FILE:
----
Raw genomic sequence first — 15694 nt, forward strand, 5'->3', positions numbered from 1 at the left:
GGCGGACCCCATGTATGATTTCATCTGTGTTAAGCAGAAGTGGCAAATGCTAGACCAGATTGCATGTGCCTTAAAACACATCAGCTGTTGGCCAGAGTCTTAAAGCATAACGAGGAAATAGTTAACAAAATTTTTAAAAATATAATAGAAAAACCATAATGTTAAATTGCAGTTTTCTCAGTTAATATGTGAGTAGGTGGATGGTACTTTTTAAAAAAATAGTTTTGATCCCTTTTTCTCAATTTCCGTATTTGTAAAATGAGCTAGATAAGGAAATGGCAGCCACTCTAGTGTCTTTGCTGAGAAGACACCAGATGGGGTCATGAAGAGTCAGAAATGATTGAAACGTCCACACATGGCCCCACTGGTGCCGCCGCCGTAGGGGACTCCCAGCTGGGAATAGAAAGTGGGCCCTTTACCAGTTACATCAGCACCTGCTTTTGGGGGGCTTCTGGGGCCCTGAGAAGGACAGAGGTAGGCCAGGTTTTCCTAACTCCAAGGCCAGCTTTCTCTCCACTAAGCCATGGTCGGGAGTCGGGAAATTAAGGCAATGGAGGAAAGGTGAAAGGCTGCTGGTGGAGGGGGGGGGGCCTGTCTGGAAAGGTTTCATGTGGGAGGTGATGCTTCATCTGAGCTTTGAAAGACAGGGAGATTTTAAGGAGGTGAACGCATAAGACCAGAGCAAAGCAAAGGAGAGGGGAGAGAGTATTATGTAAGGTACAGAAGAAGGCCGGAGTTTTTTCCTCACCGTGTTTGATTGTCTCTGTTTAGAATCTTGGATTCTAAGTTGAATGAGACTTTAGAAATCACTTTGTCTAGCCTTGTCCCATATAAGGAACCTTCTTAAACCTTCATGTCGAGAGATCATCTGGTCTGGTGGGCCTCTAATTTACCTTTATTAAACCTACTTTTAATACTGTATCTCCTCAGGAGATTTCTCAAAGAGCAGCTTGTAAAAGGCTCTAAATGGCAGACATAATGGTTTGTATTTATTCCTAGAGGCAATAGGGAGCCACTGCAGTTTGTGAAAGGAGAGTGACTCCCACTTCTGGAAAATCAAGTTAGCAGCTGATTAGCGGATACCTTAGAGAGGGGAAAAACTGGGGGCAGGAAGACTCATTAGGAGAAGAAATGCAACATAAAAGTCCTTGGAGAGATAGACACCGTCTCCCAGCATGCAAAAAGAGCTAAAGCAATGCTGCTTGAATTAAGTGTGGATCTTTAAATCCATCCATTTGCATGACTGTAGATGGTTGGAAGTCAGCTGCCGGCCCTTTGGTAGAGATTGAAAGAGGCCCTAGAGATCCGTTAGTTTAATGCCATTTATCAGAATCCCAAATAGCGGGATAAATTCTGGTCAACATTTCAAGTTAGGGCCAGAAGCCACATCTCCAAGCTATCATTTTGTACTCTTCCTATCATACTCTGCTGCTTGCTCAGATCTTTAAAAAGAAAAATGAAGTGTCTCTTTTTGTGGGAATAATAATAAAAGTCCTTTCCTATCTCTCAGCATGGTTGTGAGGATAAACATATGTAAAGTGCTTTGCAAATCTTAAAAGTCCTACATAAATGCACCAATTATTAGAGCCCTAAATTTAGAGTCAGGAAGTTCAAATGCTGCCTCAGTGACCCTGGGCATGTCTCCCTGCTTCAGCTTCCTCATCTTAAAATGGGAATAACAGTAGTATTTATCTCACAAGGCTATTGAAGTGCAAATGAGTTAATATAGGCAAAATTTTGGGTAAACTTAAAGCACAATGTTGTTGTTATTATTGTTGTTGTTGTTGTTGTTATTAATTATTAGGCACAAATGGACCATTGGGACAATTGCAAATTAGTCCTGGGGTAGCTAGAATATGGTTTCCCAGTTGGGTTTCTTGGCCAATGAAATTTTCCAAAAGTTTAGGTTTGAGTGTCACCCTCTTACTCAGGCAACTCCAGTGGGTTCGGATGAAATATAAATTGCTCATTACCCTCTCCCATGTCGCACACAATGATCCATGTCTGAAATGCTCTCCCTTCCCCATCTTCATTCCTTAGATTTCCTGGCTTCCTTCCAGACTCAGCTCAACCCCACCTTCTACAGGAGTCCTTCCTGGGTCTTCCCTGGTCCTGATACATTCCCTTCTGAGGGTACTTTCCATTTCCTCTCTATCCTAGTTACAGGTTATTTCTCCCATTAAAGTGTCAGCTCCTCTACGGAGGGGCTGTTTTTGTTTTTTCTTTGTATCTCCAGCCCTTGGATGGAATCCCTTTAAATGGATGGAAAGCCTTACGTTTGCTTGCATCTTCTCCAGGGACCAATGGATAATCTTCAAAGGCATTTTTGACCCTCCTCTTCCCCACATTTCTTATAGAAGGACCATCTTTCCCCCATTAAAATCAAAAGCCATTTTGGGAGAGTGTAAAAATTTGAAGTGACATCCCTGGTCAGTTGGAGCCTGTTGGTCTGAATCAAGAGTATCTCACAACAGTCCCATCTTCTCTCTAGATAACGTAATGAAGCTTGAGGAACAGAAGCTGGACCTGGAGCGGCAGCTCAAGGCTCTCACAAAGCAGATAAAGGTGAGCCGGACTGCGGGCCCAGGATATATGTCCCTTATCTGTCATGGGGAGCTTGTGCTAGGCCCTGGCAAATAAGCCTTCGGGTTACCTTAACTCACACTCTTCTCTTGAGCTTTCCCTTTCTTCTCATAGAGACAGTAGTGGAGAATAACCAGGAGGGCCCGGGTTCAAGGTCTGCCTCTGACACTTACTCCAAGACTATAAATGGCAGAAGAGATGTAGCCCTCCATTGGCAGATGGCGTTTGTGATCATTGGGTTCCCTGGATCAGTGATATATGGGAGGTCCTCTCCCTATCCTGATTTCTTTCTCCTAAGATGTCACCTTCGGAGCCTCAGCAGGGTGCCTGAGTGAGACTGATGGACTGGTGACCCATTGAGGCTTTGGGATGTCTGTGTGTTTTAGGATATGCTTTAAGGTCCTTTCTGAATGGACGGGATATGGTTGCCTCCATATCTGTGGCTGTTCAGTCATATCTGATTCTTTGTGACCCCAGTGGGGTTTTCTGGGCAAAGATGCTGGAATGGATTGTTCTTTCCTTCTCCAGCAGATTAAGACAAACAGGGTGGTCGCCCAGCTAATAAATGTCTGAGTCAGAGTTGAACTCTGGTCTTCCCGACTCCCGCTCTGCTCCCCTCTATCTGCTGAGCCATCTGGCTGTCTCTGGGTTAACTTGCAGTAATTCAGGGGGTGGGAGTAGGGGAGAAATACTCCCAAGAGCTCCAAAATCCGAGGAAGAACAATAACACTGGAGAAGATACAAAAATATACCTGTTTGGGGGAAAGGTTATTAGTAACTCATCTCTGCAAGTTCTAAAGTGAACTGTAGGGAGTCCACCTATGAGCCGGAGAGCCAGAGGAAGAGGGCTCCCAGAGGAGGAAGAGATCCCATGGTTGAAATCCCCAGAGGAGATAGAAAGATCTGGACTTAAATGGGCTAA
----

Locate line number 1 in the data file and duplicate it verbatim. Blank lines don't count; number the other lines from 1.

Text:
Raw genomic sequence first — 15694 nt, forward strand, 5'->3', positions numbered from 1 at the left: